Examples of the Kingdom#6 -- A transformed community
|We always thank God for all of you, mentioning you in our prayers. 3 We continually remember before our God and Father your work produced by faith, your labor prompted by love, and your endurance inspired by hope in our Lord Jesus Christ. 4 For we know, brothers loved by God, that he has chosen you, 5 because our gospel came to you not simply with words, but also with power, with the Holy Spirit and with deep conviction. You know how we lived among you for your sake. 6 You became imitators of us and of the Lord; in spite of severe suffering, you welcomed the message with the joy given by the Holy Spirit. 7 And so you became a model to all the believers in Macedonia and Achaia. 8 The Lord's message rang out from you not only in Macedonia and Achaia--your faith in God has become known everywhere. Therefore we do not need to say anything about it, 9 for they themselves report what kind of reception you gave us. They tell how you turned to God from idols to serve the living and true God, 10 and to wait for his Son from heaven, whom he raised from the dead--Jesus, who rescues us from the coming wrath. (1Thessalonians1:2-10)|
Upon reading this first chapter I thought to myself what complimentary words Paul uses for this church at Thessalonica. Wouldn't it be an amazing thing to receive such a commendation from a Christian that the church views with such high regard. Imagine receiving this letter in your local session; complimenting you on your faith, good deeds, love, endurance, and how you were known throughout your region for your witness.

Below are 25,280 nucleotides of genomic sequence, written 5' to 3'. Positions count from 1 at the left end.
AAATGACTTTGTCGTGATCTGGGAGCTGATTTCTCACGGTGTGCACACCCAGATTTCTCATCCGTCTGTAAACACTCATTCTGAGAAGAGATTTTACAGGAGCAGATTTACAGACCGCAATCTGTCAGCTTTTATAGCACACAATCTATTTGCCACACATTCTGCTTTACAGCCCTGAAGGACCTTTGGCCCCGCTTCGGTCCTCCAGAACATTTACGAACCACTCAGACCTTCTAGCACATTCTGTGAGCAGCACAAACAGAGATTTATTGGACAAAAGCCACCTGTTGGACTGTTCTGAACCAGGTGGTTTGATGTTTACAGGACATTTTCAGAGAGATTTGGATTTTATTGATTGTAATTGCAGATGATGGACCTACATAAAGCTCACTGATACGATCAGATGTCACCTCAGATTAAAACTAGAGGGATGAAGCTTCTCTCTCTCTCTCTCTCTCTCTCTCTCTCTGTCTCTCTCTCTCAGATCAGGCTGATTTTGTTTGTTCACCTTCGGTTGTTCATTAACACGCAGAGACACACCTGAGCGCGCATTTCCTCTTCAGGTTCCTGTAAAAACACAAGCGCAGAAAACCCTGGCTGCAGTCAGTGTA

The other thing that struck me was Paul speaks about how the community of Thessalonica received the message "for you welcomed the message in the midst of severe suffering with joy". Despite the people living in suffering they were able to not only hear the good news, but be transformed it.
The primary goal of God's Kingdom is to bring transformation, there should be no way you can encounter the gospel message and be able to remain the same. But, transformation is not a one time event, it must be dynamic and constant. Perhaps the message of the gospel in the reformer Martin Luther's time had become stagnant and inward looking?
As part of the reformed tradition, we are committed to continuous transformation. Are we still dynamic or have we become stuck in our ways? Does the 'church' need another Reformation?
Melanie Cook, wife to Gordon, mother to Joshua and Rebecca, and minister of St Giles Presbyterian, Norwood. In the business of moving the church...sometimes spiritually, sometimes physically.
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